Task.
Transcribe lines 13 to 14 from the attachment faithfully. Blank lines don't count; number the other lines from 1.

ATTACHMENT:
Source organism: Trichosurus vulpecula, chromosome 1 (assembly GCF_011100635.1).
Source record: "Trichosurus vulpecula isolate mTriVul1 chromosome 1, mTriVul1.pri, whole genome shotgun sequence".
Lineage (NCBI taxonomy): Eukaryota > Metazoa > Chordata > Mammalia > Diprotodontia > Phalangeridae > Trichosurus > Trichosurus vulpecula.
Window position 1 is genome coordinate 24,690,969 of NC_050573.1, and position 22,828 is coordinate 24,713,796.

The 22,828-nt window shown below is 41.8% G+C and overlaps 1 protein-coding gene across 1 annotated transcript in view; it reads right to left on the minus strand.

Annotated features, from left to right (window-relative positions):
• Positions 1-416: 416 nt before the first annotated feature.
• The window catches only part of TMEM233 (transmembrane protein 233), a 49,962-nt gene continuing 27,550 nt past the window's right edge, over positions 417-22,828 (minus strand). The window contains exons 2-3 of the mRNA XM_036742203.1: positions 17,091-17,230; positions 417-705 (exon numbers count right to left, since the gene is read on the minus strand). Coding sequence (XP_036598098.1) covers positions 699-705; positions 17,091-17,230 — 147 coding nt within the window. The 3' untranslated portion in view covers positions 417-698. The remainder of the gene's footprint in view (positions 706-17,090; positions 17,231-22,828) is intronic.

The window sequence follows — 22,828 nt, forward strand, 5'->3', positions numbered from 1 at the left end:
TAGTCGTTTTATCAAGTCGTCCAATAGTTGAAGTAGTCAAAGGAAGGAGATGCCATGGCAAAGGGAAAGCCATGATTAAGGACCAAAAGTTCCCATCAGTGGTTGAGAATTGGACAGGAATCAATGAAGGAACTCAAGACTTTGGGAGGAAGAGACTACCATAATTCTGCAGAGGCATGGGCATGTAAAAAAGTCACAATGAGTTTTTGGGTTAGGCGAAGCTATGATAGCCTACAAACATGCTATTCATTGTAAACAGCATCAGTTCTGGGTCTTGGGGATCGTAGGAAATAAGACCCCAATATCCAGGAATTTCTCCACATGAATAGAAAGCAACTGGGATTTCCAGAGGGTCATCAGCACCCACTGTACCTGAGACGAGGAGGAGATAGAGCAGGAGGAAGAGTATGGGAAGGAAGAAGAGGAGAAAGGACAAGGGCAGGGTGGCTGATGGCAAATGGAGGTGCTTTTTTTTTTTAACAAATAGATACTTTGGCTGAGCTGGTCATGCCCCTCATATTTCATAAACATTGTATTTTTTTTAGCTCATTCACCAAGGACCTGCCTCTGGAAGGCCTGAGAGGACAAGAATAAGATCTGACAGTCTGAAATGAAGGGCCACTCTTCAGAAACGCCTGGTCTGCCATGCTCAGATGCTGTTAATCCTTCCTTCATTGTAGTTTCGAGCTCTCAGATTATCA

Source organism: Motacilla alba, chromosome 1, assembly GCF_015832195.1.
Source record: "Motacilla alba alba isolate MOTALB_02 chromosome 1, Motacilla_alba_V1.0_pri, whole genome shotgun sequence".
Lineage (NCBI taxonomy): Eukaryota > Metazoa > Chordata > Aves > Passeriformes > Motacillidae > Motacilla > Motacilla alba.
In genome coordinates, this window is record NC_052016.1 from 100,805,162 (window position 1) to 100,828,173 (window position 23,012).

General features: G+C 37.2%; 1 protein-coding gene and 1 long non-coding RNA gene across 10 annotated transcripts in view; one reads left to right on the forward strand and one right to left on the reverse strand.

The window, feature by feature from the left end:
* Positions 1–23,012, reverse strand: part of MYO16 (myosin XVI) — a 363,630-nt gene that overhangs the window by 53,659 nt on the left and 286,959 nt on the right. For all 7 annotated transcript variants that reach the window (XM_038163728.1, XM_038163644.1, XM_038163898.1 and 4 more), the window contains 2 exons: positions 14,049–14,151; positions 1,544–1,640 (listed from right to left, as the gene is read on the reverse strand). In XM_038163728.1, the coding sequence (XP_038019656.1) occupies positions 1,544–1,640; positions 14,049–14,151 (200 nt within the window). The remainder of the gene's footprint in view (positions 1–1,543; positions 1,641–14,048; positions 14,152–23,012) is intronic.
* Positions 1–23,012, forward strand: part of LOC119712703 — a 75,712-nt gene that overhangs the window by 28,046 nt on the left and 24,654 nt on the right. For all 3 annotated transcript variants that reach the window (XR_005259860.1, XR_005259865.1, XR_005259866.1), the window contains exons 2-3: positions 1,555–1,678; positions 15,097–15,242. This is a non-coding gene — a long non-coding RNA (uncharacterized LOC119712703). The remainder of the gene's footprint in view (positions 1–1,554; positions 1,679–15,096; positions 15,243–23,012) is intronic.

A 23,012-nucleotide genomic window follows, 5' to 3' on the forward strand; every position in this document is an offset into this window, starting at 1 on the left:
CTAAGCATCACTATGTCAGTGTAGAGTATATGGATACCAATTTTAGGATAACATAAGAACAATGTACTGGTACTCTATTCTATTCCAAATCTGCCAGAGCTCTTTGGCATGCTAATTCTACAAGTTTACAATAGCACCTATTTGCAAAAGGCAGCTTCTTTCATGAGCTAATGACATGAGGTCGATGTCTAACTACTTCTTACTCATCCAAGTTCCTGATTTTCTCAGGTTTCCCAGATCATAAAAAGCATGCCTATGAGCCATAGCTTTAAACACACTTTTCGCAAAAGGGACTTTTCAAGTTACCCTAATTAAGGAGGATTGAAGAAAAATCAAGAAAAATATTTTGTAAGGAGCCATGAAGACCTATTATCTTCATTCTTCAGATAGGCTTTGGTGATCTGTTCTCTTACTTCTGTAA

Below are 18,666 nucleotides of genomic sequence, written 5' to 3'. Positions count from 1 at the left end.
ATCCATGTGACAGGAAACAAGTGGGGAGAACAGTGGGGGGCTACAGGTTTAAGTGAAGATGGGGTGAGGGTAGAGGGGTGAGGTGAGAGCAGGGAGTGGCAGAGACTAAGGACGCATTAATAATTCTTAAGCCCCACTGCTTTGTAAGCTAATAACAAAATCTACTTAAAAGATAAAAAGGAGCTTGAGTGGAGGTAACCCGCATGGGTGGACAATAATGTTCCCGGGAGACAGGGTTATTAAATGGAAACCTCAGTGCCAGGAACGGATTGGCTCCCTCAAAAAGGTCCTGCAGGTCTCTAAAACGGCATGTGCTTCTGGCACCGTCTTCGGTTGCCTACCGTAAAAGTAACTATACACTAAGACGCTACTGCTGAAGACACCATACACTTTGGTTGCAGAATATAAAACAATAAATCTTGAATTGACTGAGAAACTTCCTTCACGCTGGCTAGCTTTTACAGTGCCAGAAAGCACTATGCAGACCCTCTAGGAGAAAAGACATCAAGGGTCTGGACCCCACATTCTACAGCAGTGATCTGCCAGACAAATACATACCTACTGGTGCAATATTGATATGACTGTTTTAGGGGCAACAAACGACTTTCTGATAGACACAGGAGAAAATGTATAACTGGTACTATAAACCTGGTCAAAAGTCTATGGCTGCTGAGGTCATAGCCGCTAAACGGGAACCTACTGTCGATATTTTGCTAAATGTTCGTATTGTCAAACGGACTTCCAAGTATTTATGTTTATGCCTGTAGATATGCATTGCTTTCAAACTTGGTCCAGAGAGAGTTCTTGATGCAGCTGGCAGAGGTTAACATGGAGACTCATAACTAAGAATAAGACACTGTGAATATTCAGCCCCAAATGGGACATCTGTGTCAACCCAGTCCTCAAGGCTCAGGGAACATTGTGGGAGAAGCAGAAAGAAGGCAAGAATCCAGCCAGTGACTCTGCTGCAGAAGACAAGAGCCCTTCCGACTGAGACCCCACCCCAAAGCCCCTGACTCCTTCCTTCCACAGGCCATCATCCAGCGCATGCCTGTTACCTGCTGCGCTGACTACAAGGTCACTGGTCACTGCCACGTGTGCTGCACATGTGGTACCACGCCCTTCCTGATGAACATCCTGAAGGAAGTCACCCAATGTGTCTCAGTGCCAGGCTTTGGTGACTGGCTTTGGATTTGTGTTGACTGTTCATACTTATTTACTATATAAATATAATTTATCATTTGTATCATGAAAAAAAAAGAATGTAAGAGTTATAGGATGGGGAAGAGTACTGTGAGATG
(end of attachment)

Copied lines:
Lineage (NCBI taxonomy): Eukaryota > Metazoa > Chordata > Aves > Passeriformes > Motacillidae > Motacilla > Motacilla alba.
In genome coordinates, this window is record NC_052016.1 from 100,805,162 (window position 1) to 100,828,173 (window position 23,012).